:: Ninth Circuit Sees Broader Discovery Rights For ERISA Claimants In Conflict Of Interest Cases

As Abatie and Glenn materially altered the standard of review applicable to the review of a plan administrator’s denial of benefits under ERISA, permitting consideration of evidence outside of the administrative record to determine the appropriate weight to accord the conflict of interest factor, we vacate the judgment and remand to the district court for further proceedings, including reconsideration of Wilcox’s discovery requests.

Wilcox v. Wells Fargo and Company LTD Plan, (9th Cir.) (July 23, 2008)

The open-ended nature of the inquiry into the existence and effect of structural conflicts of interest in MetLife v. Glenn suggests the possibility, if not the probability, that judges hostile to broad discovery will fall back upon the status quo.

After all, the existence of a conflict is but one factor to be considered, and that without any particular weight assigned to it – and furthermore even a palpable conflict’s effect can be effaced “to the vanishing point” but yet unidentified countermeasures. Here we have a very flexible standard indeed.

On the other hand, the opinion also gives rise to a contrary course, and that is what one finds in the recent unpublished Ninth Circuit opinion noted on the Alaska Employment Law Blog.

At issue was the scope of discovery into a structural conflict of interest in the context of a long term disability claim.

The district court denied the request to conduct discovery in order to obtain and present evidence of Defendants’ conflict of interest, on the rationale that:

“[s]uch limited discovery would not itself be unduly burdensome” but concluded that “the need for efficiency and economy in ERISA cases generally dictates that no discovery be permitted until a showing of need has been made.”

The court, having relied on the discredited opinion in Atwood v. Newmont Gold Co., Inc., 45 F.3d 1317 (9th Cir. 1995), remained steadfast when the plaintiff urged in a Rule 60 motion the abrogation of that authority in the subsequent Ninth Circuit case, Abatie v. Alta Health & Life Insurance Co., 458 F.3d 955 (9th Cir. 2006) (en banc). Here, the district court erred.

The Ninth Circuit explained that Abatie requires more of the district court judge that he had supposed, and found endorsement of its view in Abatie in the recent Supreme Court opinion in Glenn:

a conflict of interest must be weighed as a factor in abuse of discretion review on a case-by-case basis, informed by the nature, extent, and effect of the conflict on the decision-making process. Id. at 967. We also concluded that a district court could, in its discretion, consider extrinsic evidence in evaluating the conflict’s effects. Id. at 970. Where, for example, there was evidence that a plan administrator “has repeatedly denied benefits to deserving participants by interpreting plan terms incorrectly or by making decisions against the weight of evidence in the record,” then the court could “weigh a conflict more heavily[.]” Id. at 968-69.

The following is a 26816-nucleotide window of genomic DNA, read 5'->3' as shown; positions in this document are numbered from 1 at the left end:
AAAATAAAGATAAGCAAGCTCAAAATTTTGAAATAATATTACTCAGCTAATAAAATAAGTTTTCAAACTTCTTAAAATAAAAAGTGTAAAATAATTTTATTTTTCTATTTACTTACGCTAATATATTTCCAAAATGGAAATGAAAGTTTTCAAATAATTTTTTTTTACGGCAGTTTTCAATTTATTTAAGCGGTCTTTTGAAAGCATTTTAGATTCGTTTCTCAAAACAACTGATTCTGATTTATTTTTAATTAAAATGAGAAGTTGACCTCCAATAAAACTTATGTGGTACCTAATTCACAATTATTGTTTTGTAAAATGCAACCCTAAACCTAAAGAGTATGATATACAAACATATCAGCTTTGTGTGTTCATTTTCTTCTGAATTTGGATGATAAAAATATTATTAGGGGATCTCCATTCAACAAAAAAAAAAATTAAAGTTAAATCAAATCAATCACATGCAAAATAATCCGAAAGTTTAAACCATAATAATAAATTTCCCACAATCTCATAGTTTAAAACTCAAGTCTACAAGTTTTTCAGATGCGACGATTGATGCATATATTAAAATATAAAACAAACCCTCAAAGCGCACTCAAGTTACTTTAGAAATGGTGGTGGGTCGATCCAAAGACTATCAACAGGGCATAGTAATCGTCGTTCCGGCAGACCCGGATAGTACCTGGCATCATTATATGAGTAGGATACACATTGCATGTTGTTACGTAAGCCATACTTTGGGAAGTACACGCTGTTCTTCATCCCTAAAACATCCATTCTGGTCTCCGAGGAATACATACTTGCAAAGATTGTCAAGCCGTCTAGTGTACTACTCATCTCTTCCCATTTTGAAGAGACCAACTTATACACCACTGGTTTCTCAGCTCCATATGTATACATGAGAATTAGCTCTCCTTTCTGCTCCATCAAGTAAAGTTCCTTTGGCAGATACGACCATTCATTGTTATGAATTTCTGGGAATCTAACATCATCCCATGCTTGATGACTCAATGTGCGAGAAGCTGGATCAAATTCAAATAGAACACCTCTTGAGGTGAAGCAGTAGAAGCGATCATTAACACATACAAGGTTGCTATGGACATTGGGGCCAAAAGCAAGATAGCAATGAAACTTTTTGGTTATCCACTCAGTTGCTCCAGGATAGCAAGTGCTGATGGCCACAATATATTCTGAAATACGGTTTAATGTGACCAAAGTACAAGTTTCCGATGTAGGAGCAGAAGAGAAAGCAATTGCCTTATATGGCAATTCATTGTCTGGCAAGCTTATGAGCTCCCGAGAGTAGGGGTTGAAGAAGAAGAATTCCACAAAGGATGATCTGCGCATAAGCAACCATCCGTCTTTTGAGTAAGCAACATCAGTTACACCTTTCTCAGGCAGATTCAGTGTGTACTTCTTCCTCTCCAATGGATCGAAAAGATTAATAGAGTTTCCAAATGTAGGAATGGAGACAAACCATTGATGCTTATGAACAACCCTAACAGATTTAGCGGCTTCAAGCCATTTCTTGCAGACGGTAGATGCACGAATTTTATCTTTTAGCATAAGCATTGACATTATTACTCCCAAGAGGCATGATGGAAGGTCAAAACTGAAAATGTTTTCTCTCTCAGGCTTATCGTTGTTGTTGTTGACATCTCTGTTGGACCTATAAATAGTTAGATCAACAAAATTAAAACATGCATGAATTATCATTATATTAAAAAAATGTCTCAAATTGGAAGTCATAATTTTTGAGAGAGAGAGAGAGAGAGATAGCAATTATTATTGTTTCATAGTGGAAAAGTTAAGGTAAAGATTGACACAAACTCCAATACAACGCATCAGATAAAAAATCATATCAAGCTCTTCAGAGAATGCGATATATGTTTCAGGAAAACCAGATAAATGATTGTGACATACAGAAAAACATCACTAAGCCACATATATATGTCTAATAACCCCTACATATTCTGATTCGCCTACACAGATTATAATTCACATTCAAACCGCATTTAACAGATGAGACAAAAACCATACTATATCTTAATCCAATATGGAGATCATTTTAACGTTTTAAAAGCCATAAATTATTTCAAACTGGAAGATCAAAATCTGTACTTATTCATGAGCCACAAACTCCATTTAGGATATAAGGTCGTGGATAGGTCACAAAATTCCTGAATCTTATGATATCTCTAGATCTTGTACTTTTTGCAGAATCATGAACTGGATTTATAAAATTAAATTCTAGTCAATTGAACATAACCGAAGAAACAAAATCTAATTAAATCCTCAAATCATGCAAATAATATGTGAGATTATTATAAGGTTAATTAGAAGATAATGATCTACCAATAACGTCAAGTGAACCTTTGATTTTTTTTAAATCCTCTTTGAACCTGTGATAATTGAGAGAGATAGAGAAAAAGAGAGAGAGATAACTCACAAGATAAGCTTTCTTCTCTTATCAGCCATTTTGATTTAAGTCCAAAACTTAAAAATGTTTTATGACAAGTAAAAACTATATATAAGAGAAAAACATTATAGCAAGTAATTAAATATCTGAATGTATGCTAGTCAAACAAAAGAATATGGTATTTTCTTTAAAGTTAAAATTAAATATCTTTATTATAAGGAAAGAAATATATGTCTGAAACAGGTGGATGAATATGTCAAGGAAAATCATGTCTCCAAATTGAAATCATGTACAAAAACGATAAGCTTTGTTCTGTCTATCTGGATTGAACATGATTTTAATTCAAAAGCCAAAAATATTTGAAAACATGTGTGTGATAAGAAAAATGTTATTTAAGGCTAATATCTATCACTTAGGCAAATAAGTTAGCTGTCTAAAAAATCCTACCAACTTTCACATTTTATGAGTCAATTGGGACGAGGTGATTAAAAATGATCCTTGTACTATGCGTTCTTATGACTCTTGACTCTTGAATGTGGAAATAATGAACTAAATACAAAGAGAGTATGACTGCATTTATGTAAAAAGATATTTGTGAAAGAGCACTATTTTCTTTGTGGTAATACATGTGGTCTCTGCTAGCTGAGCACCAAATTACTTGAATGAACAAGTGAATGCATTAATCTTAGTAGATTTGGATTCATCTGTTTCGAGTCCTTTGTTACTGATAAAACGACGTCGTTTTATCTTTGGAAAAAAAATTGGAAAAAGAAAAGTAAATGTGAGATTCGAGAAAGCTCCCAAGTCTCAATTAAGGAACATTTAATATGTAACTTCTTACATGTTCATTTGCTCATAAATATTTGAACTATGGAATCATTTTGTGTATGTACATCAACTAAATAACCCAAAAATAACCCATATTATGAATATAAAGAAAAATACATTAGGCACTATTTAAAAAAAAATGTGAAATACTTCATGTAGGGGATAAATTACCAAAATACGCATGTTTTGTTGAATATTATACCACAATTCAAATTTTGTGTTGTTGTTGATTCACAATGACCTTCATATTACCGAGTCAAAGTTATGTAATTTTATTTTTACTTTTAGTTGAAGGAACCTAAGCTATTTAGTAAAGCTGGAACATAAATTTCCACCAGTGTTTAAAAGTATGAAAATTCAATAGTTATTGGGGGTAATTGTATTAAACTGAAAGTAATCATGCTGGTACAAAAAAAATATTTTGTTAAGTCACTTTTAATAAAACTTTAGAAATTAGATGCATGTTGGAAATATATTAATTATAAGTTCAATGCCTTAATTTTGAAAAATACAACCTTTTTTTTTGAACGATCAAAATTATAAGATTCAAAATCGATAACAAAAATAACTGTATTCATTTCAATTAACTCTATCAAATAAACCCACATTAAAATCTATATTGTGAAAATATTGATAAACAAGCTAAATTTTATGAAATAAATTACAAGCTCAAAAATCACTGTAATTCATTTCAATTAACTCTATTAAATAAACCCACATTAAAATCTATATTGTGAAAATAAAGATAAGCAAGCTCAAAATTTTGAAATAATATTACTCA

The Supreme Court endorsed this approach in Metropolitan Life Insurance Co. v. Glenn, 128 S. Ct. 2343 (2008), holding that a conflict of interest “should prove more important (perhaps of great importance) where circumstances suggest a higher likelihood that it affected the benefits decision, including, but not limited to, cases where an insurance company administrator has a history of biased claims administration.” Id. at 2351.

The district court’s decision was thus vacated and the case remanded.

Note: For those who have been awaiting significant judicial interpretation of Glenn in the discovery context, the wait is over. While other circuits may not see the issue so clearly, in the Ninth Circuit says that Glenn constitutes a significant change in the scope of discovery:

As Abatie and Glenn materially altered the standard of review applicable to the review of a plan administrator’s denial of benefits under ERISA, permitting consideration of evidence outside of the administrative record to determine the appropriate weight to accord the conflict of interest factor, we vacate the judgment and remand to the district court for further proceedings, including reconsideration of Wilcox’s discovery requests.

(emphasis supplied)

The choice of wording may be faulted inasmuch as it describes a change in the standard of review. The majority opinion in Glenn was at pains to disclaim any change in the standard of review. From my list of 10 things the Court did not do, here’s #1:

We do not believe that Firestone’s statement implies a change in the standard of review, say, from deferential to de novo review.

Nonetheless, the take of the Ninth Circuit on the opinion as a whole can be justified in terms of the task it contemplates for the reviewing court.

. . . there “are no talismanic words that can avoid the process of judgment.”

Glenn, quoting Universal Camera Corp. v. NLRB, 340 U.S. 474